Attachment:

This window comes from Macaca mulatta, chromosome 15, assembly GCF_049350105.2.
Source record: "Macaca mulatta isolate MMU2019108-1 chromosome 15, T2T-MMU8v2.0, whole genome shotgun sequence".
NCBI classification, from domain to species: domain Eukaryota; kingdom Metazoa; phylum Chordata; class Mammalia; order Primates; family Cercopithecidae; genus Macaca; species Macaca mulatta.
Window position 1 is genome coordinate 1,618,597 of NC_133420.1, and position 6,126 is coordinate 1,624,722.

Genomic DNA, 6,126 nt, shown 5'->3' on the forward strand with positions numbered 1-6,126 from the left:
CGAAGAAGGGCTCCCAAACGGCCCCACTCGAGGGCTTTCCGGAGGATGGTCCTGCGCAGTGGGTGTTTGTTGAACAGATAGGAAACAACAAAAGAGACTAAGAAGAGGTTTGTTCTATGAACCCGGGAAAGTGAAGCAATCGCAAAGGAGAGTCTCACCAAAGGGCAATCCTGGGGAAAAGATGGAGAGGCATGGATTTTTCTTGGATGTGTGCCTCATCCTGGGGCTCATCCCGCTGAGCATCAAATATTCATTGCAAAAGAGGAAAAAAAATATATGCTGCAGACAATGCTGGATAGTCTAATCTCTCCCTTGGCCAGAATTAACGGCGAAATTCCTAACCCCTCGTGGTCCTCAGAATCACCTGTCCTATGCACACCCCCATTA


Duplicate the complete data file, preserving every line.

This window comes from Macaca mulatta, chromosome 15, assembly GCF_049350105.2.
Source record: "Macaca mulatta isolate MMU2019108-1 chromosome 15, T2T-MMU8v2.0, whole genome shotgun sequence".
NCBI classification, from domain to species: domain Eukaryota; kingdom Metazoa; phylum Chordata; class Mammalia; order Primates; family Cercopithecidae; genus Macaca; species Macaca mulatta.
Window position 1 is genome coordinate 1,618,597 of NC_133420.1, and position 6,126 is coordinate 1,624,722.

Genomic DNA, 6,126 nt, shown 5'->3' on the forward strand with positions numbered 1-6,126 from the left:
CGAAGAAGGGCTCCCAAACGGCCCCACTCGAGGGCTTTCCGGAGGATGGTCCTGCGCAGTGGGTGTTTGTTGAACAGATAGGAAACAACAAAAGAGACTAAGAAGAGGTTTGTTCTATGAACCCGGGAAAGTGAAGCAATCGCAAAGGAGAGTCTCACCAAAGGGCAATCCTGGGGAAAAGATGGAGAGGCATGGATTTTTCTTGGATGTGTGCCTCATCCTGGGGCTCATCCCGCTGAGCATCAAATATTCATTGCAAAAGAGGAAAAAAAATATATGCTGCAGACAATGCTGGATAGTCTAATCTCTCCCTTGGCCAGAATTAACGGCGAAATTCCTAACCCCTCGTGGTCCTCAGAATCACCTGTCCTATGCACACCCCCATTA